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1 Water is an essential natural resource in human life and development. Anthropic actions in their various manifestations degrade this vital resource. There is no other way, other than resilience, to reach sustainability. + 1042 word(s) 1042 2020-10-10 11:13:21 |
2 Format correct + 1 word(s) 1043 2020-10-26 02:04:36 | |
3 Format correct Meta information modification 1043 2020-10-26 06:47:00 | |
4 format correct Meta information modification 1043 2021-09-28 08:19:36 |

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Herrera-Franco, G.; Carrión-Mero, P.; Aguilar-Aguilar, M.; Morante-Carballo, F.; Jaya-Montalvo, M.; Morillo-Balsera, M. Water Resilience. Encyclopedia. Available online: (accessed on 22 June 2024).
Herrera-Franco G, Carrión-Mero P, Aguilar-Aguilar M, Morante-Carballo F, Jaya-Montalvo M, Morillo-Balsera M. Water Resilience. Encyclopedia. Available at: Accessed June 22, 2024.
Herrera-Franco, Gricelda, Paúl Carrión-Mero, Maribel Aguilar-Aguilar, Fernando Morante-Carballo, María Jaya-Montalvo, M.c. Morillo-Balsera. "Water Resilience" Encyclopedia, (accessed June 22, 2024).
Herrera-Franco, G., Carrión-Mero, P., Aguilar-Aguilar, M., Morante-Carballo, F., Jaya-Montalvo, M., & Morillo-Balsera, M. (2020, October 23). Water Resilience. In Encyclopedia.
Herrera-Franco, Gricelda, et al. "Water Resilience." Encyclopedia. Web. 23 October, 2020.
Water Resilience

Analyze from a holistic and comprehensive perspective the water resource in the water cycle context and its relationships in the various environments for the strategic approach to resilience as a way to sustainability.

resilience water cycle water demand climate change groundwater watershed water policy environment water recycling sustainability

1. Introduction

Freshwater represents a small fraction of the available water on earth [1]. With water demand growing approximately 1% per year since the 1980s [2], global demand for the vital resource will continue to increase at a similar rate until 2050 and rise from 20% to 30% above the current use level [3]. Among the leading causes of increased water demand is the growth of the world population (urbanization), changes in consumption patterns (e.g., product preferences based on meat and sugar), improvement of living standards (economic growth, industrialization), and expansion of irrigated agriculture (increased production) [4][5].

Water resource exploitation, in combination with the intersecting effects of climate change [5][6] due to human activity, demarcates a new geological epoch (the Anthropocene) [7][8]. These factors have led to a shortage crisis scenario of unsustainable use of water, a global issue demonstrating that two-thirds of the world population experience severe water shortage conditions at least one month a year [9]. The alarming evidence has led to the creation of strategies to face water scarcity, focusing on its practical and sustainable management [10][11][12].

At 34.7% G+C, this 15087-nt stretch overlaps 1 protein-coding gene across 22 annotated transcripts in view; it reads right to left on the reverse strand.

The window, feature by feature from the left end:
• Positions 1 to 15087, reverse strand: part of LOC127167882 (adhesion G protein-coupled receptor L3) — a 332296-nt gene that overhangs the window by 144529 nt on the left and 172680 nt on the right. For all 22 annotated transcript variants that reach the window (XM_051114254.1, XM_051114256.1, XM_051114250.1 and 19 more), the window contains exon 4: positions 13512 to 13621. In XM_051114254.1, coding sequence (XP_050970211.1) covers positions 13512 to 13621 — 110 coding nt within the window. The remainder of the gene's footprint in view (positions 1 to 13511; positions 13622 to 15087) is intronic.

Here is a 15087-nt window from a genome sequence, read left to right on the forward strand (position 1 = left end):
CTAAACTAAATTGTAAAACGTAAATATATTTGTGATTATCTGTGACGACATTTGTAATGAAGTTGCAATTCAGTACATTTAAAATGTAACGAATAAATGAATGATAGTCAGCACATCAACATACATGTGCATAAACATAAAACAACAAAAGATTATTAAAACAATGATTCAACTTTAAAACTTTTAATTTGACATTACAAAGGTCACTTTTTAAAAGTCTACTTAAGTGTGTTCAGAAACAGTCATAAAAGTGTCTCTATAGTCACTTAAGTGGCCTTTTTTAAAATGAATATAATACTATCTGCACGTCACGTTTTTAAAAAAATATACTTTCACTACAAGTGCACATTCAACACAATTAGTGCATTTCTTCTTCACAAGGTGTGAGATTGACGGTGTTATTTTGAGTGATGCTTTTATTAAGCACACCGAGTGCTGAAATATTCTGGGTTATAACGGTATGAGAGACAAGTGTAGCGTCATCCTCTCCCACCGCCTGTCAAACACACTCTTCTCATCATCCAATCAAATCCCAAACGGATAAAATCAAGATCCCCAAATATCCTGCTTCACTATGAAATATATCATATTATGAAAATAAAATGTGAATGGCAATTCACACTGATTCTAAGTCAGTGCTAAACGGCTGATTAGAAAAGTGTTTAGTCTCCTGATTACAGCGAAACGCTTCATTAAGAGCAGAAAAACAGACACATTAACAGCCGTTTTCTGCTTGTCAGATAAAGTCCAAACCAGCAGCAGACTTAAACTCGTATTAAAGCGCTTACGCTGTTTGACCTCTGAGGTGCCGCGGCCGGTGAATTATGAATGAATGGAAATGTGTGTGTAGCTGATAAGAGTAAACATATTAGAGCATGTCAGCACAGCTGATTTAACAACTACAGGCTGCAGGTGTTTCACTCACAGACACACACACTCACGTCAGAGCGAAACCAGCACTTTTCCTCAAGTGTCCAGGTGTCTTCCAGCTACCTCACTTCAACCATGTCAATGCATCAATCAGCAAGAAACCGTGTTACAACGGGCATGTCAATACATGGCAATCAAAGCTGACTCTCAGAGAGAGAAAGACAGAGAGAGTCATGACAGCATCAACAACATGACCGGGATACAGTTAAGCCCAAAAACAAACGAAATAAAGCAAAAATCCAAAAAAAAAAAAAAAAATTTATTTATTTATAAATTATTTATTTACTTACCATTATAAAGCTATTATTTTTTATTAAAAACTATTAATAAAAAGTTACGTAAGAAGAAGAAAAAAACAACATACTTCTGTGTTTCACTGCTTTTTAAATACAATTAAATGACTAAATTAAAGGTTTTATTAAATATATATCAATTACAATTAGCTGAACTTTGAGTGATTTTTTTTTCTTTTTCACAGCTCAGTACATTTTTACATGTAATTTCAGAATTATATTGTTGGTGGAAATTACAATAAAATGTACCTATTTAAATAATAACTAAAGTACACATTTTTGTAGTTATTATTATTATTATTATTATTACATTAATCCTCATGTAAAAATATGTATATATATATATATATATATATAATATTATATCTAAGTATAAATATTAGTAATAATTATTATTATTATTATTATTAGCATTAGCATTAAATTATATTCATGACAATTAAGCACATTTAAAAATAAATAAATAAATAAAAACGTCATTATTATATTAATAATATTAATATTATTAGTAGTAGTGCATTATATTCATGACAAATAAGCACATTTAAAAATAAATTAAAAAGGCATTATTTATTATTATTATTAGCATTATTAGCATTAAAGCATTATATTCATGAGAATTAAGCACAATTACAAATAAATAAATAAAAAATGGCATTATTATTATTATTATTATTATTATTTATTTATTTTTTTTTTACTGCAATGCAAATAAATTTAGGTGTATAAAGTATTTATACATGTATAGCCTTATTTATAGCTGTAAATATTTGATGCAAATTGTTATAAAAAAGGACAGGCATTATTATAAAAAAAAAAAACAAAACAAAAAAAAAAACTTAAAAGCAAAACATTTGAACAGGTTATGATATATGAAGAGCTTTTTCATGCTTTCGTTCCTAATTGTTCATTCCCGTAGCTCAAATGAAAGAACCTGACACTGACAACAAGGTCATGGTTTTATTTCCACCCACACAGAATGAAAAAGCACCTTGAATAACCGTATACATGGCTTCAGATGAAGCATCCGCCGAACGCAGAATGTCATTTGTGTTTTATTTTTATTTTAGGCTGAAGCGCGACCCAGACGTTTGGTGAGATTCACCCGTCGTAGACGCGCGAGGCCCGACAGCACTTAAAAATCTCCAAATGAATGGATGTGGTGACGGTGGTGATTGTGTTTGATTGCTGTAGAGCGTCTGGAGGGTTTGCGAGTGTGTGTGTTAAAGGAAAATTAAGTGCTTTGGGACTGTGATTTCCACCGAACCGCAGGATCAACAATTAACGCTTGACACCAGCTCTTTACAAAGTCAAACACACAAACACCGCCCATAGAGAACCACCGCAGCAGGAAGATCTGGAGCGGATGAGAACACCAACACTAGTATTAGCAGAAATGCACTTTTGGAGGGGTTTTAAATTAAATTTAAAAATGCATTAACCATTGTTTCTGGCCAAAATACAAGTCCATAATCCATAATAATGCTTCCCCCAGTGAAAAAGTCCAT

The first known scientific use in English of the word 'resilience' is attributed to Francis Bacon [13], who used it in the 17th century to describe the way an echo bounces back from a wall. In general, resilience is defined by the Oxford English Dictionary as (i) the capacity to recover quickly from difficulties, and (ii) the ability of a substance or object to spring back into shape [14]. For Timmerman [15], in the domain of engineering and disasters, resilience is the ability of human communities to withstand external shocks or perturbations to their infrastructure and to recover from such perturbations. In the social and ecological domain, Holling [16] defined it as the amount of disturbance that can be sustained by a system before a change occurs in its mechanisms of control or its structure. Regarding groundwater systems, Sharma and Sharma [17] defined resilience as the ability of the system to maintain groundwater reserves despite significant disturbances.

Resilience is known as the adaptive capacity of a system to a change generated by external pressures while maintaining certain vital functions. This concept has gained a prominent place in water policies[18][19], ranging from water resource management at the hydrographic basin scale, to drought and flood management, to climate change adaptation in the water services sector (e.g., [19], [20], [21], [22], [23], [24], [25], [26]). In the human–water interaction context, three types of systems and subsystems in the framework of resilience emerge: (i) the water subsystem, with hydrological resilience to anthropogenic risks; (ii) the human subsystem, with social resilience to hydrological risks; and (iii) the socio-hydrological subsystem, with socio-hydrological resilience [27].